Carmack says VR devs are 'coasting on novelty' with 'poisonous' startup times | PCGamesN

Carmack says VR devs are 'coasting on novelty' with 'poisonous' startup times

John Carmack stands next to a person wearing an Oculus Rift.

Chief technical officer at Oculus and id Software co-founder John Carmack isn't happy with how far developers are pushing the envelope with virtual reality.

For the best uses of novelty in a virtual plane, check out some actually good VR games.

On stage at Oculus Connect last week Carmack accused developers of 'coasting on novelty' when it comes to making experiences for the company's Rift hardware and that they 'need to be harder on ourselves'.

In his closing address, Carmack said: "We are coasting on novelty, and the initial wonder of being something people have never seen before. But we need to start judging ourselves. Not on a curve, but in an absolute sense. Can you do something in VR that has the same value, or more value, than what these other things have done?"

On top of generally being underwhelmed by the range of experiences VR is currently shopping around, Carmack also highlighted some of the technical hurdles which are preventing users having a good time. Among these are the struggles people are having keeping loading times to under 29 seconds – the sort of delay you'd expect from a magic veil of unreality on your face.

"That's acceptable if you're going to sit down and play for an hour," Carmack said. "But initial startup time really is poisonous. An analogy I like to say is, imagine if your phone took 30 seconds to unlock every time you wanted to use it. You'd use it a lot less."

You can see the whole closing keynote below where there's a good deal more chiding from the VR school headmaster.

Thanks for the heads up

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WhiteCrow avatar[GM] SocietyX avatarMrAptronym avatarjoelc23 avatar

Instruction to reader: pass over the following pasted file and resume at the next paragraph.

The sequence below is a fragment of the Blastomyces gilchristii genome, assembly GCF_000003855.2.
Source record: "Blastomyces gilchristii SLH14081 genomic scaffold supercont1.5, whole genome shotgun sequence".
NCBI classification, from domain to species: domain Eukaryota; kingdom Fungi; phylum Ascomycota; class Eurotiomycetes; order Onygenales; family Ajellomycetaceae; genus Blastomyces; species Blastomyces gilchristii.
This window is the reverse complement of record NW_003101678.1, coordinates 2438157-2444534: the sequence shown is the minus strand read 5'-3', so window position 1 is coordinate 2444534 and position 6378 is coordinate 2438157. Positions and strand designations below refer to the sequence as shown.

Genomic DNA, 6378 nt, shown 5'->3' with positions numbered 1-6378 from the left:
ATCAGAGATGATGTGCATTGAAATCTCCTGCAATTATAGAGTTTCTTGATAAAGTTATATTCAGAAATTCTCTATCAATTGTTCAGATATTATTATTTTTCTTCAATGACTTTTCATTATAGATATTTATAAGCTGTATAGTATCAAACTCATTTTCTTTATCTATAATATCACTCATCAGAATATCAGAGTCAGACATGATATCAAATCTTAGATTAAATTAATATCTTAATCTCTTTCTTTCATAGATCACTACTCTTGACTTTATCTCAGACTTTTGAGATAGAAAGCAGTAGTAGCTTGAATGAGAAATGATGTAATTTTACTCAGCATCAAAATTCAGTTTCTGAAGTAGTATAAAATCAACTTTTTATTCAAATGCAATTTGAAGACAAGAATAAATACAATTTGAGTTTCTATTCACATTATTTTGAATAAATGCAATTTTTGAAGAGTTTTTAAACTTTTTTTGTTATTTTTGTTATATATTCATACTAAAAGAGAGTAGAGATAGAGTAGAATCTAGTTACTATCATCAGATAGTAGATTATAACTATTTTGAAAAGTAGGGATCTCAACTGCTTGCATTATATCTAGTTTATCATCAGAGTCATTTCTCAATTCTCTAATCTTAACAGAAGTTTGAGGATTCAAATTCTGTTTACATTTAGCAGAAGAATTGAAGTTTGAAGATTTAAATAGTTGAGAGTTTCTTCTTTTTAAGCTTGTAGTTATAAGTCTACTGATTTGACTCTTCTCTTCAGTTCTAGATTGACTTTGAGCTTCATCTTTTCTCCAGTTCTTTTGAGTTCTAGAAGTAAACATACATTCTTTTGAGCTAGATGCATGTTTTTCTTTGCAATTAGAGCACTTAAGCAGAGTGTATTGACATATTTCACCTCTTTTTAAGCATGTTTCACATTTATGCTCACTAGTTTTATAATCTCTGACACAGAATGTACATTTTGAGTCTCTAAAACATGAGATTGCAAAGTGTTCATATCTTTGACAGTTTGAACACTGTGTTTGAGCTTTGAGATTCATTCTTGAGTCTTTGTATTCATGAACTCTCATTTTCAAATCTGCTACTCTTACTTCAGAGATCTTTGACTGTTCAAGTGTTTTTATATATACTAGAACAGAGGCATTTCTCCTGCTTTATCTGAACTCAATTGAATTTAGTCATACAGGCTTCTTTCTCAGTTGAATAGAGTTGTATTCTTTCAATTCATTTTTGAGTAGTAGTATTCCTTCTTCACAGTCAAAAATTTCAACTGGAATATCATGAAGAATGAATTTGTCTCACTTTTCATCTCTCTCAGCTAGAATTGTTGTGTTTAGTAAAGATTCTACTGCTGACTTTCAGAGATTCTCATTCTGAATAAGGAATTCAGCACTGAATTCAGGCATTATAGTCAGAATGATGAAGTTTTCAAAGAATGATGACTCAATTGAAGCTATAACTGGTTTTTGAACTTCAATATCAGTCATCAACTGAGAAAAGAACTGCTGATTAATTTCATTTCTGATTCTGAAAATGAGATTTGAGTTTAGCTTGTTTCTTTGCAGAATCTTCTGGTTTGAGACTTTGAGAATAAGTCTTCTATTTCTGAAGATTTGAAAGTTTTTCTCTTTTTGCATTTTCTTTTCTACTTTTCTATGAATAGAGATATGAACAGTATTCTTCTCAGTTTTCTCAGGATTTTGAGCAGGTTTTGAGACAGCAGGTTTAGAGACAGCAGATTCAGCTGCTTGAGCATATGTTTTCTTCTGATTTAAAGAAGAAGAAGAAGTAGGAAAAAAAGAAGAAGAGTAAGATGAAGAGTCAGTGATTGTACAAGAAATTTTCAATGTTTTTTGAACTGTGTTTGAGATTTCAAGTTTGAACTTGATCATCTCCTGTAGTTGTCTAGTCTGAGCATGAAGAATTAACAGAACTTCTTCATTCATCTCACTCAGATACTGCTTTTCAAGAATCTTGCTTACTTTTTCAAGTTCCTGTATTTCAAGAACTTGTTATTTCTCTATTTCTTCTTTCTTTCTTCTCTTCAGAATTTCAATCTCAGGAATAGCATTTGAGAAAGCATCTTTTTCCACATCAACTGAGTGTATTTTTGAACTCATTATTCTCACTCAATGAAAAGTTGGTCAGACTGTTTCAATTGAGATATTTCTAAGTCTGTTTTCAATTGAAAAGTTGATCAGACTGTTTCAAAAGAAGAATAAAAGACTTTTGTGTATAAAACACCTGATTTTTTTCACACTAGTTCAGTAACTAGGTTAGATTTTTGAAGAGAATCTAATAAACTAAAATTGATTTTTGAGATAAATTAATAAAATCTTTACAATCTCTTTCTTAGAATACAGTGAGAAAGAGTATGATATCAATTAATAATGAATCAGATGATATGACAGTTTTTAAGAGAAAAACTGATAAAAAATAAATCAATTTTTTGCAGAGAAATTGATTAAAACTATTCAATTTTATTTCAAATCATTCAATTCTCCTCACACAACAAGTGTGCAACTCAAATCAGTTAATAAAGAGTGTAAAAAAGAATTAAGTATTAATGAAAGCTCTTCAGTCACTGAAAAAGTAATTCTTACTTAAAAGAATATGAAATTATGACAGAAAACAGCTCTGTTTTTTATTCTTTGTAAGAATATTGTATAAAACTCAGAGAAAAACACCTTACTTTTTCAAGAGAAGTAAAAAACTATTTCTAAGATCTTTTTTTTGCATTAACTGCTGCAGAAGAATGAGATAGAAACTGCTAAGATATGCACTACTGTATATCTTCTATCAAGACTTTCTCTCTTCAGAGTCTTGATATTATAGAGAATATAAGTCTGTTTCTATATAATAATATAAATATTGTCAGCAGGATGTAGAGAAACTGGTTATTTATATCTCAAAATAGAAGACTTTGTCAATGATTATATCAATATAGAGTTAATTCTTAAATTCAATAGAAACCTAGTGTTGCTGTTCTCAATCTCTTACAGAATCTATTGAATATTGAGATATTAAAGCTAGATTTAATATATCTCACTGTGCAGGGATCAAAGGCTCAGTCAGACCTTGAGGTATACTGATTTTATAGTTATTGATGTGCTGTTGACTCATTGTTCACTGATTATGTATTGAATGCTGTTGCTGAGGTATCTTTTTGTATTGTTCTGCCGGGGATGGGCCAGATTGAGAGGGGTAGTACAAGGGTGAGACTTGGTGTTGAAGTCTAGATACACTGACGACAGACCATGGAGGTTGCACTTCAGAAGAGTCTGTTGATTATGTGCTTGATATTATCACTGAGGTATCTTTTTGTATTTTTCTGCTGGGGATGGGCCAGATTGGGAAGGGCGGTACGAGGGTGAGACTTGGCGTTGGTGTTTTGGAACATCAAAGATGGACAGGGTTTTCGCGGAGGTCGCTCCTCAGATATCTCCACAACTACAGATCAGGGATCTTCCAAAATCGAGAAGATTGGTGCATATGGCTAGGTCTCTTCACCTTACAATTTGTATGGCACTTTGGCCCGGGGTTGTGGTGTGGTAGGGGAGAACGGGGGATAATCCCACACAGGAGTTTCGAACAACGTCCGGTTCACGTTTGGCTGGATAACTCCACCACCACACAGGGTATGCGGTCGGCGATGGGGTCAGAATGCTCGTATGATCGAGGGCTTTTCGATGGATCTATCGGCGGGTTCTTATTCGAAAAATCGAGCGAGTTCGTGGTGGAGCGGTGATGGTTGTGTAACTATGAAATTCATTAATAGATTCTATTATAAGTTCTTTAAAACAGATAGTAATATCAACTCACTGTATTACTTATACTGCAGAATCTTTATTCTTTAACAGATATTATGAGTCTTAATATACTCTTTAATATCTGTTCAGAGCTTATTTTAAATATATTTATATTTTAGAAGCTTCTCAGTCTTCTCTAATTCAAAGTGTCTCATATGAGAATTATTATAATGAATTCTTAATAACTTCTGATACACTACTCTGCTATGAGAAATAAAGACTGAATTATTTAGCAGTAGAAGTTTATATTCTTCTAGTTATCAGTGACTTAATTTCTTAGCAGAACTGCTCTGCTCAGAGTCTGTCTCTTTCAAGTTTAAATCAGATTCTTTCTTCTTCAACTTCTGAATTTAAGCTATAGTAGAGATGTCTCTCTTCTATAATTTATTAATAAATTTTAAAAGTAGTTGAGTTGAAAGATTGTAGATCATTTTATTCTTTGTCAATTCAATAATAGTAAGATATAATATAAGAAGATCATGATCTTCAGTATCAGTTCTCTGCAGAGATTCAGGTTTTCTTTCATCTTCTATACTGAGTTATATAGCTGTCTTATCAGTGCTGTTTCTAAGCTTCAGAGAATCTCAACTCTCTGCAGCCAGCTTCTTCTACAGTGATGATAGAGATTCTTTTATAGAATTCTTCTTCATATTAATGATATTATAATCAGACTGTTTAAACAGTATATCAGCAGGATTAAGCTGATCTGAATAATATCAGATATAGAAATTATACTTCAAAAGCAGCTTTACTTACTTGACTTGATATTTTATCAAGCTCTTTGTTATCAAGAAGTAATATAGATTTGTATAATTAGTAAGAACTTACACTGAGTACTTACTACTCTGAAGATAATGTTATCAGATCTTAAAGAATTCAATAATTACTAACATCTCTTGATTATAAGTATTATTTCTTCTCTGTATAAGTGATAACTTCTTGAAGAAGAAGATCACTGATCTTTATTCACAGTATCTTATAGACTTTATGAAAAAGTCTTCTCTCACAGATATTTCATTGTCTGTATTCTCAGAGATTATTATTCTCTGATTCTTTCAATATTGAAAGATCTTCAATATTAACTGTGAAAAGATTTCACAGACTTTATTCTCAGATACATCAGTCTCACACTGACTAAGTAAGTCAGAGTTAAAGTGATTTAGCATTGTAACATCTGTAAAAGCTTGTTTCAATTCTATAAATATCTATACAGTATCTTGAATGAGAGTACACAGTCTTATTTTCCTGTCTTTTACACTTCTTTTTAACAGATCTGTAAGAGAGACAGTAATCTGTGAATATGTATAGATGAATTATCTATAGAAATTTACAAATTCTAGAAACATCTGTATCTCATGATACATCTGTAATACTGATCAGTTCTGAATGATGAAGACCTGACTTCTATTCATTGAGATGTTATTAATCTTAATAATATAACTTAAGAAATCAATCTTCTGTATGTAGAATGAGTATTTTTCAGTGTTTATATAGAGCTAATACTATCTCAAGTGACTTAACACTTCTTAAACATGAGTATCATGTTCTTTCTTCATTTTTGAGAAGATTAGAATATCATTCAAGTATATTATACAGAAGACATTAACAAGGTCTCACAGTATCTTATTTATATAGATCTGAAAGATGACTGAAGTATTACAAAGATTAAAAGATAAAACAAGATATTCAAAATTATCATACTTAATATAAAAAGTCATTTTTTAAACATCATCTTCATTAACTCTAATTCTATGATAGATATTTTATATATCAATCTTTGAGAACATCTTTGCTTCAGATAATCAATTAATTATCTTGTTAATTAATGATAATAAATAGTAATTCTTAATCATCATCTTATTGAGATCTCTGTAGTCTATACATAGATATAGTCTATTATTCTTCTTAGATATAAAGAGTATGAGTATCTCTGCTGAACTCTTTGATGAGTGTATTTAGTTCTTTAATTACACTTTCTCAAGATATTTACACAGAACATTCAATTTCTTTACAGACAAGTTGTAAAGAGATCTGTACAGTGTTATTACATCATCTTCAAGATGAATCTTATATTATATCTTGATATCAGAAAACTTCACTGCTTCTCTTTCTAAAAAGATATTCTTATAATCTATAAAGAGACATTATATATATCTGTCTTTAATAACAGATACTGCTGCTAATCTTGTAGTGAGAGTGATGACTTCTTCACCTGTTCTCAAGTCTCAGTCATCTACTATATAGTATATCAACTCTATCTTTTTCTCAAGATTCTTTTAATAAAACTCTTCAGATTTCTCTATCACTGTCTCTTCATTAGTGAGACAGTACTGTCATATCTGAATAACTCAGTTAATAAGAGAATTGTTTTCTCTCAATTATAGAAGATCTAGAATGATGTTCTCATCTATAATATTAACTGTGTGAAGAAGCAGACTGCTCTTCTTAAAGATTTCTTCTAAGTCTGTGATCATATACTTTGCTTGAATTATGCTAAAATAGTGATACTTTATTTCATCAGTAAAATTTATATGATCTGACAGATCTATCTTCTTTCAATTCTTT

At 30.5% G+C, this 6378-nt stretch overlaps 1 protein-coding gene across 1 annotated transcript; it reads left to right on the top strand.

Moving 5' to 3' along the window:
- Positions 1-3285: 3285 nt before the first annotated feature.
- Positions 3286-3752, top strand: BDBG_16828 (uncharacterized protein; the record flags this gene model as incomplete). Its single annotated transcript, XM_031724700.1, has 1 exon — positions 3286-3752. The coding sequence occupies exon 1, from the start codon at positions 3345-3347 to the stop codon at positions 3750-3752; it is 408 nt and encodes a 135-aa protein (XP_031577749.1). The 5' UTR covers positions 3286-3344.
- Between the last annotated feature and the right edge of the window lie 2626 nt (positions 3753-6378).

WhiteCrow Avatar
1 Year ago

That's pretty damning, and hard not to agree. My experience with VR thus far has only been display models on showroom floors and stores, and he's right; the novelty is initially alluring, but it never struck that serious nerve where I had considered it as something I'd like to regularly partake in, especially compared to my current investments (Good ol' fashioned PC gaming).

I'm not sure what the remedy is, aside from dedicated iteration.

joelc23 Avatar
1 Year ago

Just stick to more simple uses for VR like making older games as well as new big games just support the basic VR headtracking. It's not much extra work for devs and they still focus on the core gaming consumer to by their products in mass. I don't need full motion tracking and all the extra crap. I just want to play my normal games with the VR tracking my head. I can still use my Keyboard and Mouse just the same, or a controller.

MrAptronym Avatar
1 Year ago

I'm still skeptical of VR, and this is a major reason. If developers don't start delivering products with a broad appeal beyond novelty, then VR will decline as soon as that novelty wears off on people.

[GM] SocietyX Avatar
1 Year ago

But John.. it's hard to make good games when you KNOW the guy at the company supports TRUMP. Can't be done.